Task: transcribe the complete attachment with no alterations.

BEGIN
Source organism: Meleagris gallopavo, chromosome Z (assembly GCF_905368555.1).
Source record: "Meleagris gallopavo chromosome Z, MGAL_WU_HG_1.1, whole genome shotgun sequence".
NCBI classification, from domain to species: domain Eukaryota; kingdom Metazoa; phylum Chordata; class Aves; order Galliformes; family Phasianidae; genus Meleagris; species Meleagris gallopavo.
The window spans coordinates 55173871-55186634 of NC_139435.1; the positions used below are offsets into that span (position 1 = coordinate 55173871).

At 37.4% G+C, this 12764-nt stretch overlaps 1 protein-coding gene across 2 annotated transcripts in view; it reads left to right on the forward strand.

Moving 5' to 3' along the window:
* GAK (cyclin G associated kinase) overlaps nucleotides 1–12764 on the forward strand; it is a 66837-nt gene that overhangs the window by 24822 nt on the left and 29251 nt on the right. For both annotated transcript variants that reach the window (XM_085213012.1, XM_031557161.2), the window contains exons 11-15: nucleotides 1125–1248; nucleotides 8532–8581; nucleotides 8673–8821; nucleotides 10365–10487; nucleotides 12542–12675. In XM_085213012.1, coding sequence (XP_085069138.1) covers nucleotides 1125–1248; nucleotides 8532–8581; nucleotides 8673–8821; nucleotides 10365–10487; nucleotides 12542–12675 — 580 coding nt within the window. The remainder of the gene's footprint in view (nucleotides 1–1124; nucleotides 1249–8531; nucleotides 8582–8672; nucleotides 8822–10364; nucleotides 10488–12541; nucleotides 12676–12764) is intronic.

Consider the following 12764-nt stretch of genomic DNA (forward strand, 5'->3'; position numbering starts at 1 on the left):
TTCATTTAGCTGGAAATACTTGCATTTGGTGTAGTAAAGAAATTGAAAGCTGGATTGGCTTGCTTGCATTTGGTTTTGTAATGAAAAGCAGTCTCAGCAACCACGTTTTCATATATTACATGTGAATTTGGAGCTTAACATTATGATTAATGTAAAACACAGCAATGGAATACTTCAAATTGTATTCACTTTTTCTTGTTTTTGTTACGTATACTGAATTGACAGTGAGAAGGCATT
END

Source organism: Meleagris gallopavo, chromosome Z (assembly GCF_905368555.1).
Source record: "Meleagris gallopavo chromosome Z, MGAL_WU_HG_1.1, whole genome shotgun sequence".
NCBI classification, from domain to species: domain Eukaryota; kingdom Metazoa; phylum Chordata; class Aves; order Galliformes; family Phasianidae; genus Meleagris; species Meleagris gallopavo.
The window spans coordinates 55173871-55186634 of NC_139435.1; the positions used below are offsets into that span (position 1 = coordinate 55173871).

At 37.4% G+C, this 12764-nt stretch overlaps 1 protein-coding gene across 2 annotated transcripts in view; it reads left to right on the forward strand.

Moving 5' to 3' along the window:
* GAK (cyclin G associated kinase) overlaps nucleotides 1–12764 on the forward strand; it is a 66837-nt gene that overhangs the window by 24822 nt on the left and 29251 nt on the right. For both annotated transcript variants that reach the window (XM_085213012.1, XM_031557161.2), the window contains exons 11-15: nucleotides 1125–1248; nucleotides 8532–8581; nucleotides 8673–8821; nucleotides 10365–10487; nucleotides 12542–12675. In XM_085213012.1, coding sequence (XP_085069138.1) covers nucleotides 1125–1248; nucleotides 8532–8581; nucleotides 8673–8821; nucleotides 10365–10487; nucleotides 12542–12675 — 580 coding nt within the window. The remainder of the gene's footprint in view (nucleotides 1–1124; nucleotides 1249–8531; nucleotides 8582–8672; nucleotides 8822–10364; nucleotides 10488–12541; nucleotides 12676–12764) is intronic.

Consider the following 12764-nt stretch of genomic DNA (forward strand, 5'->3'; position numbering starts at 1 on the left):
TTCATTTAGCTGGAAATACTTGCATTTGGTGTAGTAAAGAAATTGAAAGCTGGATTGGCTTGCTTGCATTTGGTTTTGTAATGAAAAGCAGTCTCAGCAACCACGTTTTCATATATTACATGTGAATTTGGAGCTTAACATTATGATTAATGTAAAACACAGCAATGGAATACTTCAAATTGTATTCACTTTTTCTTGTTTTTGTTACGTATACTGAATTGACAGTGAGAAGGCATT